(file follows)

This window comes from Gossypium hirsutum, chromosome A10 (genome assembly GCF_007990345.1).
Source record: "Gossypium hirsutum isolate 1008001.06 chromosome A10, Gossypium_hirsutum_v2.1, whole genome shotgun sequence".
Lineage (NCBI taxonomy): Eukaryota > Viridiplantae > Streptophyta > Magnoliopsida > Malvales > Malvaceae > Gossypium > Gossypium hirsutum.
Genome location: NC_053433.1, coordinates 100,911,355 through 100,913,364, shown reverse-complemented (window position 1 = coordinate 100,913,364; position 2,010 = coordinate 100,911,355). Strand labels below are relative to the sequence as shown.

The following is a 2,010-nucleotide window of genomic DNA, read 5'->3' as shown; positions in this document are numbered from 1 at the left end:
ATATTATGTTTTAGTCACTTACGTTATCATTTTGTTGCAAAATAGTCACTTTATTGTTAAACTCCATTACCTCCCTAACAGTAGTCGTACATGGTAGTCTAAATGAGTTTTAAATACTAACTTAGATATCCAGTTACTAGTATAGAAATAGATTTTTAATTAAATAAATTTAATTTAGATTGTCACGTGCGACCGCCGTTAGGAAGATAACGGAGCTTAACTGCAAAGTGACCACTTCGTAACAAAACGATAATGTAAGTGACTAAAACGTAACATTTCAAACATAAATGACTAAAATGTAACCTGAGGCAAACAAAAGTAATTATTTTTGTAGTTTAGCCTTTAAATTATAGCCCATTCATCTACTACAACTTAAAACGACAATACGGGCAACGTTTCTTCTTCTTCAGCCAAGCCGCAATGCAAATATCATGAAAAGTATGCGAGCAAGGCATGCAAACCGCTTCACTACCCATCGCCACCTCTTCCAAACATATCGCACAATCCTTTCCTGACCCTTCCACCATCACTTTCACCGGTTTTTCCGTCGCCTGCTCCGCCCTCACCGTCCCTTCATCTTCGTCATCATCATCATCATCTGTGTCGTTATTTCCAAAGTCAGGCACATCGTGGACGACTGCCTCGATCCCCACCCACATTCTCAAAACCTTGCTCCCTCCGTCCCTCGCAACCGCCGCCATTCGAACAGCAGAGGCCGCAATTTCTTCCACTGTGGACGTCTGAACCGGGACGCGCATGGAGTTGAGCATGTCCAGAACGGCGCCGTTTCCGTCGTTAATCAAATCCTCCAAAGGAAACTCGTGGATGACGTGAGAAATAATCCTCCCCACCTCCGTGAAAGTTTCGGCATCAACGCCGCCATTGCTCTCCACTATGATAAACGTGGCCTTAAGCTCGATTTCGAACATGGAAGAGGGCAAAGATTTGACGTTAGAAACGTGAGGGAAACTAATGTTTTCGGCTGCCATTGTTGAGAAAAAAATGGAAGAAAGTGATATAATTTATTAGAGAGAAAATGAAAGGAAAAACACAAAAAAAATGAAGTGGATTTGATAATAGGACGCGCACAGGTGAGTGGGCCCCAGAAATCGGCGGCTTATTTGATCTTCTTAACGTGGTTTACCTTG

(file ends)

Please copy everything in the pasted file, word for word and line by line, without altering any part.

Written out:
This window comes from Gossypium hirsutum, chromosome A10 (genome assembly GCF_007990345.1).
Source record: "Gossypium hirsutum isolate 1008001.06 chromosome A10, Gossypium_hirsutum_v2.1, whole genome shotgun sequence".
Lineage (NCBI taxonomy): Eukaryota > Viridiplantae > Streptophyta > Magnoliopsida > Malvales > Malvaceae > Gossypium > Gossypium hirsutum.
Genome location: NC_053433.1, coordinates 100,911,355 through 100,913,364, shown reverse-complemented (window position 1 = coordinate 100,913,364; position 2,010 = coordinate 100,911,355). Strand labels below are relative to the sequence as shown.

The following is a 2,010-nucleotide window of genomic DNA, read 5'->3' as shown; positions in this document are numbered from 1 at the left end:
ATATTATGTTTTAGTCACTTACGTTATCATTTTGTTGCAAAATAGTCACTTTATTGTTAAACTCCATTACCTCCCTAACAGTAGTCGTACATGGTAGTCTAAATGAGTTTTAAATACTAACTTAGATATCCAGTTACTAGTATAGAAATAGATTTTTAATTAAATAAATTTAATTTAGATTGTCACGTGCGACCGCCGTTAGGAAGATAACGGAGCTTAACTGCAAAGTGACCACTTCGTAACAAAACGATAATGTAAGTGACTAAAACGTAACATTTCAAACATAAATGACTAAAATGTAACCTGAGGCAAACAAAAGTAATTATTTTTGTAGTTTAGCCTTTAAATTATAGCCCATTCATCTACTACAACTTAAAACGACAATACGGGCAACGTTTCTTCTTCTTCAGCCAAGCCGCAATGCAAATATCATGAAAAGTATGCGAGCAAGGCATGCAAACCGCTTCACTACCCATCGCCACCTCTTCCAAACATATCGCACAATCCTTTCCTGACCCTTCCACCATCACTTTCACCGGTTTTTCCGTCGCCTGCTCCGCCCTCACCGTCCCTTCATCTTCGTCATCATCATCATCATCTGTGTCGTTATTTCCAAAGTCAGGCACATCGTGGACGACTGCCTCGATCCCCACCCACATTCTCAAAACCTTGCTCCCTCCGTCCCTCGCAACCGCCGCCATTCGAACAGCAGAGGCCGCAATTTCTTCCACTGTGGACGTCTGAACCGGGACGCGCATGGAGTTGAGCATGTCCAGAACGGCGCCGTTTCCGTCGTTAATCAAATCCTCCAAAGGAAACTCGTGGATGACGTGAGAAATAATCCTCCCCACCTCCGTGAAAGTTTCGGCATCAACGCCGCCATTGCTCTCCACTATGATAAACGTGGCCTTAAGCTCGATTTCGAACATGGAAGAGGGCAAAGATTTGACGTTAGAAACGTGAGGGAAACTAATGTTTTCGGCTGCCATTGTTGAGAAAAAAATGGAAGAAAGTGATATAATTTATTAGAGAGAAAATGAAAGGAAAAACACAAAAAAAATGAAGTGGATTTGATAATAGGACGCGCACAGGTGAGTGGGCCCCAGAAATCGGCGGCTTATTTGATCTTCTTAACGTGGTTTACCTTG